How to Get a Coronavirus Booster Shot in New York City

New Yorkers can get coronavirus vaccine booster shots at a number of places, including pop-up vans, churches, local pharmacies and community health clinics.

Booster shots were authorized for all American adults days after New York leaders said anyone over 18 who wanted one should get one.
Credit…James Estrin/The New York Times

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All adults living in New York City are officially eligible to receive coronavirus booster shots, following decisions made Friday by federal regulators to expand eligibility for the shots across the country beyond those who have underlying conditions, live or work in high-risk settings or are over 65.

The decisions by the Food and Drug Administration and the Centers for Disease Control and Prevention brought federal guidance in line with how New York City officials had already started to interpret it. City leaders advised health providers on Monday that they should not turn away adults seeking a booster shot, provided enough time had passed since they were first vaccinated.

A spokesman for Mayor Bill de Blasio said Friday that 732,000 adults had received booster shots so far in New York City.

“Let’s get that number up a lot more, particularly as we’re getting ready for the colder months,” Mr. de Blasio said this week. “That’s how we fight back Covid in the colder months, and that’s how we get ready for something wonderful: the holidays.”

Here’s what you need to know about getting a coronavirus booster shot in New York City.

The F.D.A. on Friday authorized Pfizer-BioNTech and Moderna boosters for all adults, provided it has been at least six months after they completed the initial two-dose regimen. Then the C.D.C. endorsed the boosters later on Friday, after its panel of independent experts recommended them.

All adults who received the single-dose Johnson & Johnson vaccine are also eligible for a booster, so long as it has been at least two months since they received the shot.

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Credit…Byron Smith for The New York Times

New Yorkers can get booster shots at a number of places, including pop-up vans and buses, churches, local pharmacies, community health clinics and even at home.

To stay updated on the rotating schedule for pop-up and mobile sites, head to the city’s Vaccine Command Center.

Appointments can be booked through the city’s vaccine finder website, drugstore websites like Walgreens or family physicians.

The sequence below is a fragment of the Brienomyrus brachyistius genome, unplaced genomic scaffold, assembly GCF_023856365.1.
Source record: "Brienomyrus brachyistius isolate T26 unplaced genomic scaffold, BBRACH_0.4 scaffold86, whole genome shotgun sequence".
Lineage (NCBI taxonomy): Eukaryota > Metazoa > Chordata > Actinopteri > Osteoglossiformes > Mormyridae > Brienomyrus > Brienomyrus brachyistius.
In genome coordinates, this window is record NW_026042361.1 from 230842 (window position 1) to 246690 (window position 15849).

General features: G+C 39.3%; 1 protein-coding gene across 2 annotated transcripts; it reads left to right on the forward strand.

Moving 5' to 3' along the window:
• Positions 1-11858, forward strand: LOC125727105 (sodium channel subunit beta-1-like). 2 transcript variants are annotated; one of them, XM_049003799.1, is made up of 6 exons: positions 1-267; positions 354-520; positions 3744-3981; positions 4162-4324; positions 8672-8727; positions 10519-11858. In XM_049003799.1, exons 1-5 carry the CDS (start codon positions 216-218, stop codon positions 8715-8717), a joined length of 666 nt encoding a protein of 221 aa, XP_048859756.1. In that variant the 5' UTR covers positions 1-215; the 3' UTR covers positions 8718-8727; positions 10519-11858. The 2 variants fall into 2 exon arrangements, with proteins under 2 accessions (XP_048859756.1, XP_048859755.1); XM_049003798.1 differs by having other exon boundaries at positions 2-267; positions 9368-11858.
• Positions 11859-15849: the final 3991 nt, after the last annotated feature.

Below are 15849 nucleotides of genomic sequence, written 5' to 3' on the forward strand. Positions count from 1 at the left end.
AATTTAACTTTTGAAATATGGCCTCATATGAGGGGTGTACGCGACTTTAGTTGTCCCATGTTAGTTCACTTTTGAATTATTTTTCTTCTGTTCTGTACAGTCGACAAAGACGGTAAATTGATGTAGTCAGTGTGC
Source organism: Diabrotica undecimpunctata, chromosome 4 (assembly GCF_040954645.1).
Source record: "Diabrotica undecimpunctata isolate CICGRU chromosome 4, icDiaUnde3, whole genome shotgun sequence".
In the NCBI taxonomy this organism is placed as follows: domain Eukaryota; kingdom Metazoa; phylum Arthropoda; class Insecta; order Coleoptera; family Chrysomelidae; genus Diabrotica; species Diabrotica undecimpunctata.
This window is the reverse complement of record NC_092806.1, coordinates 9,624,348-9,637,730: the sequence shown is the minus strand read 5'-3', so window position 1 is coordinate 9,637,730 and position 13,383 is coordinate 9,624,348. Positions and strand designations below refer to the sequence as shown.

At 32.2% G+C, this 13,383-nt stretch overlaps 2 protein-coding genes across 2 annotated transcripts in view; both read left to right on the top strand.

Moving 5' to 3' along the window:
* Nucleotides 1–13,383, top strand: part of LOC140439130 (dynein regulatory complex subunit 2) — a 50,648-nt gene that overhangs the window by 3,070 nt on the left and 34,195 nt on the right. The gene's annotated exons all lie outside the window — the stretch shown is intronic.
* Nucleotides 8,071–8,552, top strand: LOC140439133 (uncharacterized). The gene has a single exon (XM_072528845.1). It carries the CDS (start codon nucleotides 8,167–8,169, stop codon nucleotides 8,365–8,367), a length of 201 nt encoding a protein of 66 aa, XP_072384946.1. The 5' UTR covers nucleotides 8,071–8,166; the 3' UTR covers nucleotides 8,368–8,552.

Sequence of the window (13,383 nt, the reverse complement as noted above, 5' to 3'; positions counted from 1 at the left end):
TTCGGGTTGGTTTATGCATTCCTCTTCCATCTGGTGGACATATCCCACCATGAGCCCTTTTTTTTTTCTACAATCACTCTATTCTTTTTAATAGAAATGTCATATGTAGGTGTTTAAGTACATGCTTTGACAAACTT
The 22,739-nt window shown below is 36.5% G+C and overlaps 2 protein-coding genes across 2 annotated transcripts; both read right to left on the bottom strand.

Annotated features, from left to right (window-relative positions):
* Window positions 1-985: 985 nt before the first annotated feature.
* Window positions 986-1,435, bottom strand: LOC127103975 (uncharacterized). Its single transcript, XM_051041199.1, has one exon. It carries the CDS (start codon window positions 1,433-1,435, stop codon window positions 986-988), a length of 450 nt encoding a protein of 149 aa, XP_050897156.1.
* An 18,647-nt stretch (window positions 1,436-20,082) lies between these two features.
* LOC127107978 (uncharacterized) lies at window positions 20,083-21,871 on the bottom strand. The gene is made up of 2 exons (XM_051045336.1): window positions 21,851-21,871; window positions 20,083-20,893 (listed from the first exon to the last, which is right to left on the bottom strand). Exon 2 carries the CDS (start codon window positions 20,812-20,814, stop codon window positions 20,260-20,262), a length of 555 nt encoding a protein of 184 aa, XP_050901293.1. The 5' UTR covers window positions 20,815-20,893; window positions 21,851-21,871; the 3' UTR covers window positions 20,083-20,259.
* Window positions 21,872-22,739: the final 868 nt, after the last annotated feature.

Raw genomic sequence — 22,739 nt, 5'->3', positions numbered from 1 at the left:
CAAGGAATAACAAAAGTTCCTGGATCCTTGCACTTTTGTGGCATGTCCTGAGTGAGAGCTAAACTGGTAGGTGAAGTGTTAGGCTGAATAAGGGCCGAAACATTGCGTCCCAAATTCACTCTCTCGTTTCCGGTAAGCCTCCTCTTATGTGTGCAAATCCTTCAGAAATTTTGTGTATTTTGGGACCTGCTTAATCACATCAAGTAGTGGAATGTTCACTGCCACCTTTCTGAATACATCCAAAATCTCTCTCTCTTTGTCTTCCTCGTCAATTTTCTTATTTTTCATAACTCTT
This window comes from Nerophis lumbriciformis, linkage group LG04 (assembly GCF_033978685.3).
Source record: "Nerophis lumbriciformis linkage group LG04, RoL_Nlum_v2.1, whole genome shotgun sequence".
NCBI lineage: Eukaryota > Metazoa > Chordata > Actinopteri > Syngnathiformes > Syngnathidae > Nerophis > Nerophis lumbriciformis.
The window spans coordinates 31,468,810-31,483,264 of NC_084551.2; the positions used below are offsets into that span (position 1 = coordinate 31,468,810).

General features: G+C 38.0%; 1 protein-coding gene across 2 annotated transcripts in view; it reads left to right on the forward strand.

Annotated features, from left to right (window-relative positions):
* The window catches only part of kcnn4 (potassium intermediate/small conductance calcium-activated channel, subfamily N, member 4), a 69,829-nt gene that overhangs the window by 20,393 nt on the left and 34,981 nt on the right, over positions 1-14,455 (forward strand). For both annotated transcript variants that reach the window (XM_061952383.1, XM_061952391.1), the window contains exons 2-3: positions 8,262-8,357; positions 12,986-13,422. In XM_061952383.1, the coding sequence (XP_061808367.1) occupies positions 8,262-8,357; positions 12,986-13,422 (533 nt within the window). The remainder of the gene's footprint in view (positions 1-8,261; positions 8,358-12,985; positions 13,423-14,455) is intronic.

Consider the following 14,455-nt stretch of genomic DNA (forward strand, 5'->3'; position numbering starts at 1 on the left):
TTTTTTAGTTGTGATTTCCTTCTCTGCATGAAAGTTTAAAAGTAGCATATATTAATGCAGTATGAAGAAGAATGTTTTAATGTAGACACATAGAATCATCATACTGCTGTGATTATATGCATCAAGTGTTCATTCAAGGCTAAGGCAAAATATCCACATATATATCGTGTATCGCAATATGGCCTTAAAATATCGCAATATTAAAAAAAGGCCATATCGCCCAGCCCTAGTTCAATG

You can call 877-VAX-4NYC to find city-run vaccination sites, get a ride to your appointment if you’re older or have a disability and get help scheduling a free in-home visit. Home visits can also be scheduled via this form.

On the vaccine finder website, you can choose the type of booster you want to receive and the location that’s most convenient for you. The website will ask you when you received your last vaccine shot in order to verify that you are eligible for a booster.

Many adults have been able to make appointments easily and haven’t had to deal with long lines or waits, unlike when the vaccine first became available.

Walk-in booster shots are available at many city-run sites as well.

Adults can “mix and match” their booster shots, which means they don’t necessarily have to choose the same brand of the vaccine that they initially received. There is some evidence that mixing vaccines produces a stronger immune response.

A booster shot is just one tool used to slow the spread of the coronavirus, but it is an effective one, said Dr. Denis Nash, a professor of epidemiology for the City University of New York Graduate School of Public Health & Health Policy.

“There’s debate in the scientific community about where we can get the biggest impact on public health,” Dr. Nash said. “Is it through boosters? Is it through emphasizing that first shot for people who haven’t had anything, especially for the young folks who just became eligible for vaccines? Is it in the realm of testing and trying to improve the availability of tests?”

Dr. Nash said there was an argument to be made for each of those measures. He added that researchers were confident that people over 65 and those with comorbidities should receive booster shots, and that researchers were still collecting evidence on the impact of giving boosters to all adults.

“We don’t know for sure, but it could be that if we have more people get the boosters now and then have a surge, we will be glad we did it,” said Mr. Nash, pointing to what’s happening in the United Kingdom and Germany, where there are significant increases in coronavirus cases despite high vaccination rates.

Coronavirus cases in New York City have been on the rise recently, according to a New York Times database: The daily case average stood at 1,240 on Thursday, which is 17 percent higher than it was two weeks ago. Average hospitalizations fell 12 percent over the same time period.

Dr. Ashish K. Jha, the dean of the Brown University School of Public Health, supported New York City’s earlier decision to broaden the eligibility for booster shots, saying that the conflicting information around the shots may be perplexing for some people.

“There’s all this confusion about who should get a booster, when should you get a booster, what kind of booster,” he said. “I think what New York City is doing is really following the evidence, and the evidence is that really everybody benefits from a booster.”

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